Even so, they need to learn from this mistake, otherwise they may very well make a trend out of it.

about three weeks ago
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FBI Says Search Warrants Not Needed To Use "Stingrays" In Public Places

Anubis IV Re:The devil is in the details... (303 comments)

I used to live in south Florida (Boca Raton, about an hour north of Miami). The entire place is a tourist destination. Half of the population are the "snowbird" residents, who are basically just tourists from the north that stay there for the winter months. With the logic presented by the FBI, it sounds to me like they could get everything from Orlando down to the Florida Keys declared to be a tourist zone that is exempt from expectations of privacy.

about three weeks ago
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Out With the Red-Light Cameras, In With the Speeding Cameras

Anubis IV Re:Oh noes! (335 comments)

Traffic laws don't exist for their own sake. Their primary purpose, above all else, is to keep drivers safe.

Look, we'd like to believe that, but we know that some of them are bullshit and they're only used to make money.

By and large, I have to sadly agree. Even so, at least in the state where I live, we have prima facie speed limits, which more or less means that it's not illegal to drive over the speed limit if one can demonstrate that doing so was reasonable. A handful of other states also have prima facie limits or else have them for drivers who were caught with speeds that weren't excessively beyond the posted limit. So that's at least a small acknowledgement on the part of the legal system that these laws aren't just there for the sake of frustrating us.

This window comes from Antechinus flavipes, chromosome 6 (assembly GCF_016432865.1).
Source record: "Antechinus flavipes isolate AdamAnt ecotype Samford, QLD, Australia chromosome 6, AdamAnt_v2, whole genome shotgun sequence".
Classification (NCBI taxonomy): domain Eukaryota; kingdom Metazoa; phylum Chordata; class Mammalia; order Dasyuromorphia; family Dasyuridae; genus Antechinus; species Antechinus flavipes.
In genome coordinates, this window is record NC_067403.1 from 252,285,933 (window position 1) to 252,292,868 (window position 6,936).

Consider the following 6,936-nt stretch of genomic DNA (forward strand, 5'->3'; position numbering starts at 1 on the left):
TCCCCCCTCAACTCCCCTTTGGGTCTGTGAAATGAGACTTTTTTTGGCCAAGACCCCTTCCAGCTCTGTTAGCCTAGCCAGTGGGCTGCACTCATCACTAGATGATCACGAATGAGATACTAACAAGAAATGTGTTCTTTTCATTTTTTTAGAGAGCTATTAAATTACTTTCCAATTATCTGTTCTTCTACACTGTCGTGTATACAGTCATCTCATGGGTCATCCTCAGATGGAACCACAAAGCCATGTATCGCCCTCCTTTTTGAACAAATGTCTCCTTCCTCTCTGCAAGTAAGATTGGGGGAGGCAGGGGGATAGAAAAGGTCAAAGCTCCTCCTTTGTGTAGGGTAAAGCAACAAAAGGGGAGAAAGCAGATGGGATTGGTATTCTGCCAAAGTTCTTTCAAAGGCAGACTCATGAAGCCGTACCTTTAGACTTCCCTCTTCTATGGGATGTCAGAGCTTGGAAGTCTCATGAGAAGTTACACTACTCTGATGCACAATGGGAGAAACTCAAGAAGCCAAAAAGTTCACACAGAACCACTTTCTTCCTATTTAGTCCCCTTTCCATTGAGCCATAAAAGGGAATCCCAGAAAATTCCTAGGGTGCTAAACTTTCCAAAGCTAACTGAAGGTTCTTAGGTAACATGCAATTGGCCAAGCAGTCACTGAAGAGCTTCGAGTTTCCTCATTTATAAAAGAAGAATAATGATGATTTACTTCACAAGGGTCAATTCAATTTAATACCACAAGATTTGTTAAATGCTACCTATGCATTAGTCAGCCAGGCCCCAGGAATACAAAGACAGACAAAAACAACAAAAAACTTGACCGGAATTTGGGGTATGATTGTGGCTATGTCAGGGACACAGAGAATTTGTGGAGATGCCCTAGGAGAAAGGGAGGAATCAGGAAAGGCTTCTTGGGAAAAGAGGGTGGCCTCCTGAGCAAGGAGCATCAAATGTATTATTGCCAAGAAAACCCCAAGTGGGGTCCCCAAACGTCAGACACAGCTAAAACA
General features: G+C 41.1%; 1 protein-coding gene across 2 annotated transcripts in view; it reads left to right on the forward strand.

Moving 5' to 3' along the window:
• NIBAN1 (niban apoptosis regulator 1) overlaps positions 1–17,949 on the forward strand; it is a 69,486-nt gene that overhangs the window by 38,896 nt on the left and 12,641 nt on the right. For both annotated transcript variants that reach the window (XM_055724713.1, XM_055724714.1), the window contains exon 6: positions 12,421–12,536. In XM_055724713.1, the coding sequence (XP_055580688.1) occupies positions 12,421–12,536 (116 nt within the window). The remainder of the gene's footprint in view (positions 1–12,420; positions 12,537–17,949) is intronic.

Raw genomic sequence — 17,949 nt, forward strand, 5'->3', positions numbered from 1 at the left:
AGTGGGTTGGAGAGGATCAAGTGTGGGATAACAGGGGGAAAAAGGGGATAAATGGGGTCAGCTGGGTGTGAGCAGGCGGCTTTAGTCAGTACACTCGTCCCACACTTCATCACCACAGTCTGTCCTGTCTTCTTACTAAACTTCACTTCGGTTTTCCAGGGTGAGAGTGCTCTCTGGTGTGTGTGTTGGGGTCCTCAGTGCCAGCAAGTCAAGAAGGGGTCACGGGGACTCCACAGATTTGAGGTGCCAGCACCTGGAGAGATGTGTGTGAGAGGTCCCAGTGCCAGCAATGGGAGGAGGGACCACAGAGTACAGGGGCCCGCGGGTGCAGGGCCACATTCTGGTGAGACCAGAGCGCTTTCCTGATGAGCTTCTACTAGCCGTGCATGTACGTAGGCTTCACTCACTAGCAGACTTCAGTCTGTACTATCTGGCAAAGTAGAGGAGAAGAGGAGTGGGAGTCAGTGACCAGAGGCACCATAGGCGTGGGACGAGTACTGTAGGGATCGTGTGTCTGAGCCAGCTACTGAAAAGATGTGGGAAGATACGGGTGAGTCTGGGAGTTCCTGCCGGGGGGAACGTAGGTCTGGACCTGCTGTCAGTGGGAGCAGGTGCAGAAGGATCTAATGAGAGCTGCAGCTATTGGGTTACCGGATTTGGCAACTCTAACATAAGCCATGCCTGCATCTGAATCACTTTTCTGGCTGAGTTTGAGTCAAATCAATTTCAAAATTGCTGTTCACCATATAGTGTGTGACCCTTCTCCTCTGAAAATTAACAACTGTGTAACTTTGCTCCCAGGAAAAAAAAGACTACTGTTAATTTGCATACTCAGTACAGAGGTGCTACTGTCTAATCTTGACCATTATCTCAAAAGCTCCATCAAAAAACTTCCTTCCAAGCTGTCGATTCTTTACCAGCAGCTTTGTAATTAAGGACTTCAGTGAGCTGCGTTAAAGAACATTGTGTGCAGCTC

But yeah, uneven enforcement is a major problem. I'm all for letting people off the hook with a warning or letting people off the hook when it simply makes sense, neither of which machines left to themselves understand, but when someone is being unsafe, it doesn't make sense. Thankfully, the laws about the passing lane being used for passing are actually enforced on the stretch of road near here where it's in effect, and it's helped to significantly improve the flow of traffic along that stretch of road, since previously the disproportionately large number of college students in this area would demonstrate their inexperience on the road by not using it how it is supposed to be used.

I'll routinely see good cops like those going 10-20 mph over the posted speed limit, along with the rest of traffic

If there are good cops, why don't they do something about all the bad cops?

A fair question, but let's turn it around to get some perspective: if you are a good person, why don't you do something about all the bad people? Even if you were doing everything in your power (which you may be, for all I know), what measure do we use to determine your goodness? How hard you tried? How successful you were? I think the only answer is that good people aren't always in a position where they can do something about the bad people, and even if they are, we don't have an inside view to be able to tell whether the persistence of the problems is due to them doing their job poorly or because of other problems that are beyond their control.

about a month ago